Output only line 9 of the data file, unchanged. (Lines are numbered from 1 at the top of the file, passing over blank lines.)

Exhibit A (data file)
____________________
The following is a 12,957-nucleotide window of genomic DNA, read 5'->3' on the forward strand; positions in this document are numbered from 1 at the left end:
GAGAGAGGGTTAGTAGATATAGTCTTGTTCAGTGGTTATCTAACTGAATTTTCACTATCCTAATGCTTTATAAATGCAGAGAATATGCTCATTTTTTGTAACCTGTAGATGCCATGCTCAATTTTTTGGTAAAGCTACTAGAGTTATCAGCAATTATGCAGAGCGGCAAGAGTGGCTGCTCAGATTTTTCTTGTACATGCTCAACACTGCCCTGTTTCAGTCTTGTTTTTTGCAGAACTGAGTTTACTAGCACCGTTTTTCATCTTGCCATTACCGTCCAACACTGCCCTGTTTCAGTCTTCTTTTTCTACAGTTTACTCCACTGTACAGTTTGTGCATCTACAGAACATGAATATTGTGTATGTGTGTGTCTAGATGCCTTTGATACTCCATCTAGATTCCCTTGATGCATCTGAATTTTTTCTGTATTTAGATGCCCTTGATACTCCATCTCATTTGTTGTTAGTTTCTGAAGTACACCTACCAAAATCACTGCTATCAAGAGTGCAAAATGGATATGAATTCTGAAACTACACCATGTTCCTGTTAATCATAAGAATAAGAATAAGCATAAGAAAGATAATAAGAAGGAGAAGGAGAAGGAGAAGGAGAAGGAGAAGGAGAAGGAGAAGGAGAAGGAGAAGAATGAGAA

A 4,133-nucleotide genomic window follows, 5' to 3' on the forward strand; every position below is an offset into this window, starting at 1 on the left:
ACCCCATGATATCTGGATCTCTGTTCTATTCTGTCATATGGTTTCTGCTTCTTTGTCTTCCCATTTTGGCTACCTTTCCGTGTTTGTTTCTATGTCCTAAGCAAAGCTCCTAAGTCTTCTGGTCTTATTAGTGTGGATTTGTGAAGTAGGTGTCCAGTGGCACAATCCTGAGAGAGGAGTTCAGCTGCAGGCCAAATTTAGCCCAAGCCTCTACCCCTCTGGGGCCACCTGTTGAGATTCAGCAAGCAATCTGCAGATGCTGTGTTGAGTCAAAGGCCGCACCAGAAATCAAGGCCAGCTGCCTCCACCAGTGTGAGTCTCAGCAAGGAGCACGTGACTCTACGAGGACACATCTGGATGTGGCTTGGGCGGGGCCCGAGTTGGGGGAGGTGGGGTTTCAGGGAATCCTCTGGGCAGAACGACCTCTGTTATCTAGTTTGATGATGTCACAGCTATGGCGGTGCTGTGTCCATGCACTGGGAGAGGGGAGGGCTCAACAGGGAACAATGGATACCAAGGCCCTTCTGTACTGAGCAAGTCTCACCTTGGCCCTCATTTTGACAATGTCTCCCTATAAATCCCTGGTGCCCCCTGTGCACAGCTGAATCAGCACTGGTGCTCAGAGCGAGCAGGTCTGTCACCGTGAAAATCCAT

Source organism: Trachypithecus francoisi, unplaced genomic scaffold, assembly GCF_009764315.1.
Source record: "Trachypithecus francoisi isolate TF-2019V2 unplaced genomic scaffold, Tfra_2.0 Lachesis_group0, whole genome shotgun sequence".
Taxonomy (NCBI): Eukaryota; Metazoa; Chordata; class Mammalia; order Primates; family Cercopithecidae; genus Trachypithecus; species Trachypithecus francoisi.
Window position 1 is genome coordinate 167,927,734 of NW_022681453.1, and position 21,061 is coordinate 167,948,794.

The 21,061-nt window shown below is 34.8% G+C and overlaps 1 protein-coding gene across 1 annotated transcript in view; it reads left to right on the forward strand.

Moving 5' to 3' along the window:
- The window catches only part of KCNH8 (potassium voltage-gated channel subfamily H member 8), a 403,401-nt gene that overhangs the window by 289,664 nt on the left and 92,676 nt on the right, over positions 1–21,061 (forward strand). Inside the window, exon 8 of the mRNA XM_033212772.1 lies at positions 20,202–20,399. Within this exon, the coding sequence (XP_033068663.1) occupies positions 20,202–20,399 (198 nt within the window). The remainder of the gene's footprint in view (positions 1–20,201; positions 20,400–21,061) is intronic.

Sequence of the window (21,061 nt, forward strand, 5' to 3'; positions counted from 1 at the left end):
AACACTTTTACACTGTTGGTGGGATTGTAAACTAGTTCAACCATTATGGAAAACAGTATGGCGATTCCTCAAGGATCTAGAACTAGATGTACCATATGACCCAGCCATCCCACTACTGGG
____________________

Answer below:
The 21,061-nt window shown below is 34.8% G+C and overlaps 1 protein-coding gene across 1 annotated transcript in view; it reads left to right on the forward strand.